Sfinxul Oasului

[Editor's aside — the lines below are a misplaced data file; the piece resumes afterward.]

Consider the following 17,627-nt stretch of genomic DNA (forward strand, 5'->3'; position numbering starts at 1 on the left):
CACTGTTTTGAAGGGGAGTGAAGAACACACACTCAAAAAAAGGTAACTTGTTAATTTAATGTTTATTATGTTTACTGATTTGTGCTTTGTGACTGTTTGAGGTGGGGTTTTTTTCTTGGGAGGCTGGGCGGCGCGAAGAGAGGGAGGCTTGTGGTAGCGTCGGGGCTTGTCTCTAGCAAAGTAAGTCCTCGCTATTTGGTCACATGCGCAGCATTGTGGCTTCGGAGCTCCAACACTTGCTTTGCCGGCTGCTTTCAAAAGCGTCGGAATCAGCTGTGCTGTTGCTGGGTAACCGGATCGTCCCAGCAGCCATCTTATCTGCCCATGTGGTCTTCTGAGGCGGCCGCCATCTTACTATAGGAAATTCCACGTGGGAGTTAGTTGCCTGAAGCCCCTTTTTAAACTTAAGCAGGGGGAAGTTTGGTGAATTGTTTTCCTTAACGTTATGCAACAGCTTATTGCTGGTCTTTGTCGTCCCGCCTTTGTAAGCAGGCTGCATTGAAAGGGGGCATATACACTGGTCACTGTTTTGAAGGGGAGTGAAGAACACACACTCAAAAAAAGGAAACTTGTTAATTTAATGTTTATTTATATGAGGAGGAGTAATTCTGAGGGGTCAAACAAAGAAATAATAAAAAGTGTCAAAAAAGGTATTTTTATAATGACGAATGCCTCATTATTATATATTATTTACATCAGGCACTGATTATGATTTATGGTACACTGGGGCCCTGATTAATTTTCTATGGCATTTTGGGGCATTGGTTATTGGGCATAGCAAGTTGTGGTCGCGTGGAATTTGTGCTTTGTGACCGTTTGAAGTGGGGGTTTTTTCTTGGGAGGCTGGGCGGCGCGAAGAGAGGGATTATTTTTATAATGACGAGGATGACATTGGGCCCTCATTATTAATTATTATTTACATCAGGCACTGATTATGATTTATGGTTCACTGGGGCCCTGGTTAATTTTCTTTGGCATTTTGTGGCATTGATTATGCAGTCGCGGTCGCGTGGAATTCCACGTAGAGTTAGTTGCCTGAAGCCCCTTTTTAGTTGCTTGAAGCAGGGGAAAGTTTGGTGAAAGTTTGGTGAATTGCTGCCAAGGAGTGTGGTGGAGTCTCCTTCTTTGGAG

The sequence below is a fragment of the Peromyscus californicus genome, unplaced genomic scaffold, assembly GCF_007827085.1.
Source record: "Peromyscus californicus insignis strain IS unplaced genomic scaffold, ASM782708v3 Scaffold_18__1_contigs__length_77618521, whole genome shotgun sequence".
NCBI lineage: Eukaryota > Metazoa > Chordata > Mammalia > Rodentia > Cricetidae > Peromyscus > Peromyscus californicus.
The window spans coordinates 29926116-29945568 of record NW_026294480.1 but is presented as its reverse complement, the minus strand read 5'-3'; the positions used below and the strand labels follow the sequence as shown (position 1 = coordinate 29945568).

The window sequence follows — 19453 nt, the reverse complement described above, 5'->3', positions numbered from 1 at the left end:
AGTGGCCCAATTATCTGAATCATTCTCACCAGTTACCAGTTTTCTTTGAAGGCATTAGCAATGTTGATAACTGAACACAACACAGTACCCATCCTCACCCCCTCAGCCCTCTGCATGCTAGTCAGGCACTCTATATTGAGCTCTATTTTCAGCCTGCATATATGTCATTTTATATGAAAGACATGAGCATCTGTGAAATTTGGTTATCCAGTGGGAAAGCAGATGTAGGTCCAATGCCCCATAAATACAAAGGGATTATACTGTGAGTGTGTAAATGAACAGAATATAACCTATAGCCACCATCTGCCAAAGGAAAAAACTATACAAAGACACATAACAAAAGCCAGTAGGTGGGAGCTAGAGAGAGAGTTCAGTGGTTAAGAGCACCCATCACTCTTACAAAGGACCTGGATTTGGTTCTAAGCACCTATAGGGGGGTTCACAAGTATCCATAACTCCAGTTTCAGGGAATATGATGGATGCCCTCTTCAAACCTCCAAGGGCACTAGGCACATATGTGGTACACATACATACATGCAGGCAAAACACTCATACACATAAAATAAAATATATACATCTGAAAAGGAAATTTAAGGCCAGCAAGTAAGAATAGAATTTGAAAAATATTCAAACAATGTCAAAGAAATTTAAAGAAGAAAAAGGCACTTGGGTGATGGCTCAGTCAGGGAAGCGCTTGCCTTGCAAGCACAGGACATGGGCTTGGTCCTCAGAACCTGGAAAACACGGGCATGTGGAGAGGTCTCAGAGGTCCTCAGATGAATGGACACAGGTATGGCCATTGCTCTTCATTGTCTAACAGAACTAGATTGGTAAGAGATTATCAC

Reading “The Curiosites” named column of a magazine, I became interested for “the Sphinx of Oas”, but also warned me that it could be observed well in the late autumn and in the winter, when the trees lose their foliage. I went there twice: in November, and then in April. They didn’t seem to me a mere “conglomerate of stones scraped and ground away by wind and rain” and “deposited there along the centuries”. Something made me anxious. Something there was missing. After few years, in the summer of 1984, I tried again. I simply had to find that “something “that was missing in my previous research. I don’t know if it was only by a strange coincidence that I went to the bookshop in Negreşti-Oaş and I found the last copy (fallen under a huge shelf) of “Tara Oasului” (The Oas Region) - a collection of photos taken by Ionita G. Andron (Editura Dacia, 1977). The preface was signed by the reputed critic Eugen Simion who presented it as “a book of photographic icons” (the book of “faces”). You have to be an artist to take such photographs, but there must be that “something” else, too. It was the first time in my life that I couldn’t help looking for the author and ask for an autograph. We immediately became friends. The next day, I climbed the Gutâi Mountains, I searched, I watched closely, I had to tear two bushes and there it was: the THINKER*. Information concerning the access routes can be found in the monographic study “Gutâi” in the collection “Our Mountains”, Editura Sport - Turism, Bucharest, 1990. The anthropomorphic megalith represented in figure 1 is known under the name of “The Man with Peaked Cap” and the one in the figure 2 bears the nickname of “Spanul” = “ The Lackbeard”. It is in fact one and the same monolith seen from different angles. We can admire it if we looking to the east, on the slope from behind the Sphinx of Bucegi.